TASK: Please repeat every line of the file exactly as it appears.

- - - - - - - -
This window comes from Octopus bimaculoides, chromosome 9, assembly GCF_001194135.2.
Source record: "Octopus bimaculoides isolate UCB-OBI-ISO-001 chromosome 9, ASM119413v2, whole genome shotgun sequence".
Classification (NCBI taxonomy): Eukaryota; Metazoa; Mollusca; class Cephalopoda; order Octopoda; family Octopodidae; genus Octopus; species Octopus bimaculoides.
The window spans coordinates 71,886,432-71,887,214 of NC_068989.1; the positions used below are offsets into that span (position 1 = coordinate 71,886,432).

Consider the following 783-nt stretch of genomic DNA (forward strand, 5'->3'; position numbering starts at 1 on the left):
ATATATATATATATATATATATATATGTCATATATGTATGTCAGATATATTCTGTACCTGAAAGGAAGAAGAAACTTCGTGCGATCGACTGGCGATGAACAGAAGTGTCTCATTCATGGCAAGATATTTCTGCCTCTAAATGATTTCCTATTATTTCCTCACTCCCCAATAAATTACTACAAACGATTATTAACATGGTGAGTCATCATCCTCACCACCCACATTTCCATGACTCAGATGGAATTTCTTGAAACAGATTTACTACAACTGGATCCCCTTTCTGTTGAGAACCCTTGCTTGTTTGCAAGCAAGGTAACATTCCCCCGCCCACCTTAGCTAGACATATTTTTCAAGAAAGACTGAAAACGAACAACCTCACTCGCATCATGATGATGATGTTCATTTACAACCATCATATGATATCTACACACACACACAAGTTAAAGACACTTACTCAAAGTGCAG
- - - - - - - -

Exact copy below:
This window comes from Octopus bimaculoides, chromosome 9, assembly GCF_001194135.2.
Source record: "Octopus bimaculoides isolate UCB-OBI-ISO-001 chromosome 9, ASM119413v2, whole genome shotgun sequence".
Classification (NCBI taxonomy): Eukaryota; Metazoa; Mollusca; class Cephalopoda; order Octopoda; family Octopodidae; genus Octopus; species Octopus bimaculoides.
The window spans coordinates 71,886,432-71,887,214 of NC_068989.1; the positions used below are offsets into that span (position 1 = coordinate 71,886,432).

Consider the following 783-nt stretch of genomic DNA (forward strand, 5'->3'; position numbering starts at 1 on the left):
ATATATATATATATATATATATATATGTCATATATGTATGTCAGATATATTCTGTACCTGAAAGGAAGAAGAAACTTCGTGCGATCGACTGGCGATGAACAGAAGTGTCTCATTCATGGCAAGATATTTCTGCCTCTAAATGATTTCCTATTATTTCCTCACTCCCCAATAAATTACTACAAACGATTATTAACATGGTGAGTCATCATCCTCACCACCCACATTTCCATGACTCAGATGGAATTTCTTGAAACAGATTTACTACAACTGGATCCCCTTTCTGTTGAGAACCCTTGCTTGTTTGCAAGCAAGGTAACATTCCCCCGCCCACCTTAGCTAGACATATTTTTCAAGAAAGACTGAAAACGAACAACCTCACTCGCATCATGATGATGATGTTCATTTACAACCATCATATGATATCTACACACACACACAAGTTAAAGACACTTACTCAAAGTGCAG